United States District Court, N.D. California
ORDER RE MOTIONS TO FILE UNDER SEAL RE: DKT. NOS. 38,
JACQUELINE SCOTT CORLEY United States Magistrate Judge
dispute arises out of pending patent litigation in Delaware
District Court brought by The Gillette Company
(“Gillette”) against Defendants Dorco Company,
Ltd. (“Dorco”), Pace Shave, Inc.
(“Pace”) and Dollar Shave Club, Inc.
(“DSC”) (collectively, “Defendants”).
See The Gillette Company v. Dollar Shave Club Inc., et
al., Civil Action No. 1:15-cv-01158 (D. Del.) (the
“Delaware Action”). On June 2, 2017, the Court
denied Gillette's motion to transfer, stayed
Defendants' motion to quash the third party subpoenas for
60 days, and ordered a further hearing on the motion to
quash. The Court also ordered the submission of a joint
discovery letter and re-submittal of the parties' motions
to file under seal. (Dkt. No. 35.) Pending before the Court
are the parties' renewed motions to file under seal.
(Dkt. Nos. 38 and 39.) Having considered the parties'
submissions, the Court GRANTS both renewed motions to file
Terry L. Witt (“Wit”) and Morgan W. Tovey
(“Tovey”) (collectively, “Movants”)
moved to quash deposition subpoenas (the
“Subpoenas”) served by Gillette in the Delaware
Action, or for a protective order barring any deposition of
Movants. (Dtk. No. 10.) Movants are trial co-counsel for
Defendants in the Delaware Action. The Subpoenas seek facts
regarding two prior settlement agreements and related
negotiations between Gillette, Dorco, and Pace. Defendant
Pace joined Movants' motion to quash. (Dtk. No. 6.)
Gillette moved to transfer Movants' motion to quash to
Delaware. (Dtk. No. 24.) Movants, Pace, and Gillette all
sought to file certain documents under seal. (Dtk. Nos. 10,
16, 21, 27.)
2, 2017, the Court denied Gillette's motion to transfer,
stayed Defendants' motion to quash for 60 days, ordered a
further hearing on the motion to quash, a joint discovery
letter, and re-submittal of the parties' motions to file
under seal. (Dkt. No. 35.) The parties submitted their
renewed motions on June 7, 2017.
is a presumption of public access to judicial records and
documents. Nixon v. Warner Commc'ns, Inc., 435
U.S. 589, 597 (1978). “It is well-established that the
fruits of pre-trial discovery are, in the absence of a court
order to the contrary, presumptively public. [Federal Rule of
Civil Procedure] 26(c) authorizes a district court to
override this presumption where ‘good cause' is
shown.” San Jose Mercury News, Inc. v. U.S. Dist.
Ct., 187 F.3d 1096, 1103 (9th Cir. 1999). Sealing is
appropriate only where the requesting party
“establishes that the document, or portions thereof is
privileged or protectable as a trade secret or otherwise
entitled to protection under the law.” N.D. Cal. Civ.
L.R. 79-5(a). A party may meet this burden by showing that
the information sought to be withheld creates a risk of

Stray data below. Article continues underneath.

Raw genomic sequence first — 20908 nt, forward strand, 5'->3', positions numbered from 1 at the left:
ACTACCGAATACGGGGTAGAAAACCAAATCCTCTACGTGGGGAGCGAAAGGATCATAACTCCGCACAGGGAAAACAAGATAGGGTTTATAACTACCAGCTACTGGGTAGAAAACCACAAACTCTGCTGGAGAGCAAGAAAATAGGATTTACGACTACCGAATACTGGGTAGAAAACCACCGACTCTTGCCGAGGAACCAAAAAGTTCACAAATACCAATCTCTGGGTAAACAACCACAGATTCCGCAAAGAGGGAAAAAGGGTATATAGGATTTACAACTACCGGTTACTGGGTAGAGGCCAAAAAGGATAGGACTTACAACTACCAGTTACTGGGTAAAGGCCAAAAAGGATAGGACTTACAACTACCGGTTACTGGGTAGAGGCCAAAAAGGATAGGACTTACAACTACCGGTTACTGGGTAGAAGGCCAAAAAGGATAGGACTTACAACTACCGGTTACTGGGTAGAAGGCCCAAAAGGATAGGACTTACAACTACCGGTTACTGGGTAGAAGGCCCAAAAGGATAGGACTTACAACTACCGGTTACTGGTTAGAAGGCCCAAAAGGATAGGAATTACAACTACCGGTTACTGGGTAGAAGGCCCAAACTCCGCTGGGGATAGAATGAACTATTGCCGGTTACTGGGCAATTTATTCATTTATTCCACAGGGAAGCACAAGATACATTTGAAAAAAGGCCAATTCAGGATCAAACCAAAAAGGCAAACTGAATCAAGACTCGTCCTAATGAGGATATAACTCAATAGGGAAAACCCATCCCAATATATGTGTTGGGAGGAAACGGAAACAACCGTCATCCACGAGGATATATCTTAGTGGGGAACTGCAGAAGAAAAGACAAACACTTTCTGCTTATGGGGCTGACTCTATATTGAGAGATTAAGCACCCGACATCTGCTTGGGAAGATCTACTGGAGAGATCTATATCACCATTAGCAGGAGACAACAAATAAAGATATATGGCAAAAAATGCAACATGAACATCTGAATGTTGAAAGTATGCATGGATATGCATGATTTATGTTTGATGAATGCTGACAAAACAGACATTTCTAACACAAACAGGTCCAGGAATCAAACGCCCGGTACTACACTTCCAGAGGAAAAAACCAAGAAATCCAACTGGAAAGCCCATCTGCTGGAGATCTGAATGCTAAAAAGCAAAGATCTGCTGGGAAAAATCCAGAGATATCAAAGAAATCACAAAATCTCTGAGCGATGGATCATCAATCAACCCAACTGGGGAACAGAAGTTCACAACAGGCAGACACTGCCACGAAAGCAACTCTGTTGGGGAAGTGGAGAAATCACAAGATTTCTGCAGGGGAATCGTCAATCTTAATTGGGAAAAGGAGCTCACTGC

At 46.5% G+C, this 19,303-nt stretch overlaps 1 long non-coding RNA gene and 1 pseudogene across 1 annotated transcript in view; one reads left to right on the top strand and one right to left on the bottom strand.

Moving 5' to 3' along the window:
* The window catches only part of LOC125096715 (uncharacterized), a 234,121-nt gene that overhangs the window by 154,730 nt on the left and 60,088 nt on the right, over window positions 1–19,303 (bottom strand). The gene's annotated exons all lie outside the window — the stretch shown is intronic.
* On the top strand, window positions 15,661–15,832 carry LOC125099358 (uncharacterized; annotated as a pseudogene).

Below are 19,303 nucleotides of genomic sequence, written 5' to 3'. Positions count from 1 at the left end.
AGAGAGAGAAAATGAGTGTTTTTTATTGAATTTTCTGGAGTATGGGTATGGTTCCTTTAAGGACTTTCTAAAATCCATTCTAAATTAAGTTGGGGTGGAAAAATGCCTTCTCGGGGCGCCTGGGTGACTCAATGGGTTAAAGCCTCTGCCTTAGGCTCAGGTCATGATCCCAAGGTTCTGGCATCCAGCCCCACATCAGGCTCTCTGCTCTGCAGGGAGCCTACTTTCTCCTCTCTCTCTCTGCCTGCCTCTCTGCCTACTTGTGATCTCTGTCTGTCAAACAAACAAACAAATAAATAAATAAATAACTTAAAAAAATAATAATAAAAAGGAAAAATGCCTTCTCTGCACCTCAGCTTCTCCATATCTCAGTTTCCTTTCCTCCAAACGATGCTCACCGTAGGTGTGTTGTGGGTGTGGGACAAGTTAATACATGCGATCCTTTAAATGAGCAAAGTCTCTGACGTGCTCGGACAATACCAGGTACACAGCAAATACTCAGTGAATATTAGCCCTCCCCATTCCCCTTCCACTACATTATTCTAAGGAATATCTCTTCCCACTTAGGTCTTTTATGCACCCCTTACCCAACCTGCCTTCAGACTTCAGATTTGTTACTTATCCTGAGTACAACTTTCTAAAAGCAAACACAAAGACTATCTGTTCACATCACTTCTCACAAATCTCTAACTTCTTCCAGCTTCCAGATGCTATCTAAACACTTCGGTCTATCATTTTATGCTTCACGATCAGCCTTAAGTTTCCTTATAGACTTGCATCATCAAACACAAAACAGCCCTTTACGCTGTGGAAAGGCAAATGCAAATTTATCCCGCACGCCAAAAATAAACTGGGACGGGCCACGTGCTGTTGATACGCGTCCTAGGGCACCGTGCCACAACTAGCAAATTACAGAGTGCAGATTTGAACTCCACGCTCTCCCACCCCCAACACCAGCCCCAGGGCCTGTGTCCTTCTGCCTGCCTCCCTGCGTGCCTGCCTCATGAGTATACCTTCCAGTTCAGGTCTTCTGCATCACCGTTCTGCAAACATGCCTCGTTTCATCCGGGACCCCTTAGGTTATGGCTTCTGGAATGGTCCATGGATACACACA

significant competitive injury and particularized harm.
See Phillips v. Gen Motors Corp., 307 F.3d 1206,
1211 (9th Cir. 2006). A party may also meet this burden by
establishing that the information contains trade secrets that
create a risk of significant competitive injury and
particularized harm, see Apple, Inc. v. Psystar
Corp., 658 F.3d 1150, 1161-62 (9th Cir. 2011) (citation
omitted), or where disclosure of the information would
violate a party's legitimate privacy interest that
similarly leads to such risk, see, e.g.,
Landmark Screens, LLC v. Morgan, Lewis & Bockius
LLP, No. C08-2581 JF (HRL), 2010 WL 3221859, at *5 (N.D.
Cal. Aug. 13, 2010). Whatever the grounds, a party must
“narrowly tailor” its request to sealable
material only. Id.
seek to seal portions of Movants' motion to quash, the
Eiseman declaration, the Witt declaration, Exhibits 4, 5, 6,
7, 9, 15, 18, 19 to the Eiseman declaration, Pace's
joinder, Movants' reply brief and the Eiseman reply
declaration. (Dkt. No. 38-1.) Movants also seek to seal
Exhibits 2, 3, 11, 12, 14, 20 to the Eiseman declaration in
their entirety. (Id.) Movants contend that the
redacted information contains "specific terms found in
confidential agreements between the relevant parties and the
negotiations thereto, and details of proceedings between the
relevant parties that are subject to confidentiality
agreements." (Id.) Exhibits 2 and 3 are
settlement agreements that Movants submit contain
"sensitive business information and confidential terms
between the relevant parties." (Id. at 3.)
Movants state that the disclosure of this competitively
sensitive business information will harm Pace's ability
to conduct business. (Id. at 8.)
seeks to seal portions of its opposition to Movants'
motion to quash, the DeJong declaration, Exhibits 1, 3, 4, 5,
6, and 7 to the DeJong declaration, and its reply brief to
the motion to transfer. Gillette also seeks to file exhibit
2, A and B to exhibit 3, and exhibits 10-16 in their entirety
under seal, which include a witness statement, two
confidential settlement agreements, and confidential
correspondence related to the settlement negotiations.
Gillette argues that these materials extensively discuss or
reflect the confidential agreements between the relevant
parties. Gillette believes their disclosure would harm its
ability to conduct business.
careful review of Movants' and Gillette's submitted
documentation, this Court agrees that the revised redacted
material concerns sensitive business information regarding
settlement negotiations and agreements between the parties.
As such, the Court finds good cause to seal this sensitive
information. See San Jose Mercury News, 187 F.3d at
reasons explained above, the Court GRANTS Movants' and
Gillette's motions to file under seal. This order
disposes of Docket Nos. 38 and 39.